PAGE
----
On the way back to the trucks we headed through the top of a bowl that we had seen nice bucks around earlier in the week. We glassed the brush and serviceberry for bedded-down deer, with nothing to find. Halfway down the bowl we caught movement in the same patch of brush. I shifted to a rock to get a good rest and gauged the distance. All of the sudden the hillside started moving and a nice tall, yet narrow, buck lead the escape. I asked Mark what he thought and he remarked “Nice buck…Shoot him!”. As most mule deer do, he paused to look at me. I settled on what I thought was the right spot and hammered down. MISS! No way! The buck trotted to the top of the ridge and before he crested he hesitated for a second. This time I wouldn’t miss! The gun fired and the buck went down.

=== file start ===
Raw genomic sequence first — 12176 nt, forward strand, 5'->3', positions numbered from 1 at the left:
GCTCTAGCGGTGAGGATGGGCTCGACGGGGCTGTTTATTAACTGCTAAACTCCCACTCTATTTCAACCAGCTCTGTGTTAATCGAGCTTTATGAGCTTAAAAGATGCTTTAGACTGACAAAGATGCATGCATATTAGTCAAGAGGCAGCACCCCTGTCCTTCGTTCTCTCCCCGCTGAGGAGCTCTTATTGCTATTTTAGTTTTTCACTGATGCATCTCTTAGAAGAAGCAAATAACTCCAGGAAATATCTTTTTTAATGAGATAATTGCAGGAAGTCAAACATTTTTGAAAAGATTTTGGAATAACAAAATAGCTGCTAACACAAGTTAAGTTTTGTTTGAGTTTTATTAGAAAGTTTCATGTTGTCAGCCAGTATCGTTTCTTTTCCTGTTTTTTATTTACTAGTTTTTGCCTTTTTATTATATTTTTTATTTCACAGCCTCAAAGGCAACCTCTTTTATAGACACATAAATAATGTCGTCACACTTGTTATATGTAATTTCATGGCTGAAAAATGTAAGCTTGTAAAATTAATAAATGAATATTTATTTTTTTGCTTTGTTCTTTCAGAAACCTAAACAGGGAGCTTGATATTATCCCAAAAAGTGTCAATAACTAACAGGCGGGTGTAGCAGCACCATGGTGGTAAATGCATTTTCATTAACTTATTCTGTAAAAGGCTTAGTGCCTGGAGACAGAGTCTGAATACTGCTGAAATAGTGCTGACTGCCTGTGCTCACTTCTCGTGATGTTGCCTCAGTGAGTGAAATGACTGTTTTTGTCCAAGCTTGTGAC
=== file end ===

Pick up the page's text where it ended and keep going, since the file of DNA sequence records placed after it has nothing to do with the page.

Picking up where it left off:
Basket Buck. That was his name. With tall forks and a narrow spread, he was unique and different. Luckily three more buddies, Dan Quiarte, Danny Casey and Doug Goodlow, dropped by to help drag the deer out. Once we got to the trail, we used a game cart that we had hidden that morning to take the deer back to the truck, just over two miles away.
Back at camp, we lined up the trophies and were happy with the success. With 18 bucks in all, we were 90% successful, with the two that didn’t fill their tags passing up decent bucks. Yes we had some smaller forked horns, but more than ten were big deer, with two being 5x5’s and one a massive old 4x4. In the end, being with the family and friends was irreplaceable. The land was awesome, the deer plentiful and the good times were abundant. I hope you get to experience a Western Mule Deer hunt, whether it’s with a couple guys or a super camp like Ahshee Outfitters. Until next time, hunt hard, shoot straight, and waste nothing.